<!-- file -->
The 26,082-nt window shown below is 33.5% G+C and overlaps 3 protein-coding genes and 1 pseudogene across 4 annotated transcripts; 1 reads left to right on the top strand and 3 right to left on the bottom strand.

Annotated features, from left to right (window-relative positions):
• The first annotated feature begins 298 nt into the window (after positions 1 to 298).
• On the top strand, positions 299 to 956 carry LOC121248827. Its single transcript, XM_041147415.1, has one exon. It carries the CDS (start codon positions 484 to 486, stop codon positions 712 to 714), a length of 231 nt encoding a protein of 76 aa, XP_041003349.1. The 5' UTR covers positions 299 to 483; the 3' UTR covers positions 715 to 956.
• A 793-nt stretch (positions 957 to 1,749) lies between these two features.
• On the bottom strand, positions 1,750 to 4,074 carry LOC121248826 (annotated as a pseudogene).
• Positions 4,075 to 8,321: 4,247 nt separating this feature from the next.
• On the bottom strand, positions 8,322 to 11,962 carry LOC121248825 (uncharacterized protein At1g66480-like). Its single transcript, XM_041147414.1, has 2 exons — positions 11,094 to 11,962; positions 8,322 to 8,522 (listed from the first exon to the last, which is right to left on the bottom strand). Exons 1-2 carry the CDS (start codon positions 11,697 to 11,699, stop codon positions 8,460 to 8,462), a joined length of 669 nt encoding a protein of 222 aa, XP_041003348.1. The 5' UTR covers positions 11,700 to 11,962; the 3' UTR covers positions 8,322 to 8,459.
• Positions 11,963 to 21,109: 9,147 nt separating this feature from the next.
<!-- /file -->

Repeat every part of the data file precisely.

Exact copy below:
The 26,082-nt window shown below is 33.5% G+C and overlaps 3 protein-coding genes and 1 pseudogene across 4 annotated transcripts; 1 reads left to right on the top strand and 3 right to left on the bottom strand.

Annotated features, from left to right (window-relative positions):
• The first annotated feature begins 298 nt into the window (after positions 1 to 298).
• On the top strand, positions 299 to 956 carry LOC121248827. Its single transcript, XM_041147415.1, has one exon. It carries the CDS (start codon positions 484 to 486, stop codon positions 712 to 714), a length of 231 nt encoding a protein of 76 aa, XP_041003349.1. The 5' UTR covers positions 299 to 483; the 3' UTR covers positions 715 to 956.
• A 793-nt stretch (positions 957 to 1,749) lies between these two features.
• On the bottom strand, positions 1,750 to 4,074 carry LOC121248826 (annotated as a pseudogene).
• Positions 4,075 to 8,321: 4,247 nt separating this feature from the next.
• On the bottom strand, positions 8,322 to 11,962 carry LOC121248825 (uncharacterized protein At1g66480-like). Its single transcript, XM_041147414.1, has 2 exons — positions 11,094 to 11,962; positions 8,322 to 8,522 (listed from the first exon to the last, which is right to left on the bottom strand). Exons 1-2 carry the CDS (start codon positions 11,697 to 11,699, stop codon positions 8,460 to 8,462), a joined length of 669 nt encoding a protein of 222 aa, XP_041003348.1. The 5' UTR covers positions 11,700 to 11,962; the 3' UTR covers positions 8,322 to 8,459.
• Positions 11,963 to 21,109: 9,147 nt separating this feature from the next.